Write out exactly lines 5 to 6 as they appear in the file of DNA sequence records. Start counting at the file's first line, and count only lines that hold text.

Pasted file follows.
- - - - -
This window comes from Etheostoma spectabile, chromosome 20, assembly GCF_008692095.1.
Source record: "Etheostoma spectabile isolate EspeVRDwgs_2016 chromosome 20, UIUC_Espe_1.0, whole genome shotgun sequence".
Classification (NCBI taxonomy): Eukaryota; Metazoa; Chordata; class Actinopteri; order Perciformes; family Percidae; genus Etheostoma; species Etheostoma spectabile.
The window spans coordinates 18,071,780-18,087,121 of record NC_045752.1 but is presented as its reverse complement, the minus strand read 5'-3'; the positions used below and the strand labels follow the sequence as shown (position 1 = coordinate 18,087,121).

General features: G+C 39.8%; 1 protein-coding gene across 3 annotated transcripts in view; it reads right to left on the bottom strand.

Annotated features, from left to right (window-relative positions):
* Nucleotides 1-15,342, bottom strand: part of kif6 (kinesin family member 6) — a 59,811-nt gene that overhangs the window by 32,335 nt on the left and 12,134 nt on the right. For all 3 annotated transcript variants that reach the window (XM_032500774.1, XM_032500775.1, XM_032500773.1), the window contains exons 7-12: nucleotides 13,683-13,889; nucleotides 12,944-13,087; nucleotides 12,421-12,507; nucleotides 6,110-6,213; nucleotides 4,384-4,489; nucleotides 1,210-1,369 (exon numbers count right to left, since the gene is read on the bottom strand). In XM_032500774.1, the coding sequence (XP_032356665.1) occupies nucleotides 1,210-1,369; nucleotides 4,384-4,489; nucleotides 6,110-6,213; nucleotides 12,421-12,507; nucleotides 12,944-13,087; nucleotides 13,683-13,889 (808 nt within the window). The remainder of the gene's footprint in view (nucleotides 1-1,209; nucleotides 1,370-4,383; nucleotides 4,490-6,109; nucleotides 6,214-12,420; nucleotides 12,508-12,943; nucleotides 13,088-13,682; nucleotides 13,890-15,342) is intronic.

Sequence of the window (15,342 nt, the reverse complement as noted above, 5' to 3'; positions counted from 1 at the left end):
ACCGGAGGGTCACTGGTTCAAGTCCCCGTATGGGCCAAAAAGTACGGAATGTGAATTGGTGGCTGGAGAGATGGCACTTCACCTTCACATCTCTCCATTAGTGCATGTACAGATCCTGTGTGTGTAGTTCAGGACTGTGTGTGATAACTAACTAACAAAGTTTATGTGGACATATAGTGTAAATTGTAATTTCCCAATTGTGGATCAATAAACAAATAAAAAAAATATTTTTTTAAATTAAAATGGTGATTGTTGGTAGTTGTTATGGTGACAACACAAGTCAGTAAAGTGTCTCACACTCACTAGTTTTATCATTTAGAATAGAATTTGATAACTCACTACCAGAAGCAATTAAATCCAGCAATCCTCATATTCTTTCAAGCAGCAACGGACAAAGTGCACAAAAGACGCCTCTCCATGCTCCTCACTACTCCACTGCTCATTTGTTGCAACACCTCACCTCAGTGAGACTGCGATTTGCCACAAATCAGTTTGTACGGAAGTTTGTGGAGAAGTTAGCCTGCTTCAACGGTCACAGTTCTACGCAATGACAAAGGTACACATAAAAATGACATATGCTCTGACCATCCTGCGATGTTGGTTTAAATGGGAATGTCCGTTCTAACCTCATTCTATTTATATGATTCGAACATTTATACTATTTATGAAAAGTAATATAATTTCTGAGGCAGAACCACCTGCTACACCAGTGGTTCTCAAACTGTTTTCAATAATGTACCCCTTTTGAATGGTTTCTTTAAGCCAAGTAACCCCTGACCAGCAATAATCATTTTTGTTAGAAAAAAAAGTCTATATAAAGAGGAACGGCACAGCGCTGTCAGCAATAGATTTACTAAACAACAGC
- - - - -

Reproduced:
General features: G+C 39.8%; 1 protein-coding gene across 3 annotated transcripts in view; it reads right to left on the bottom strand.

Annotated features, from left to right (window-relative positions):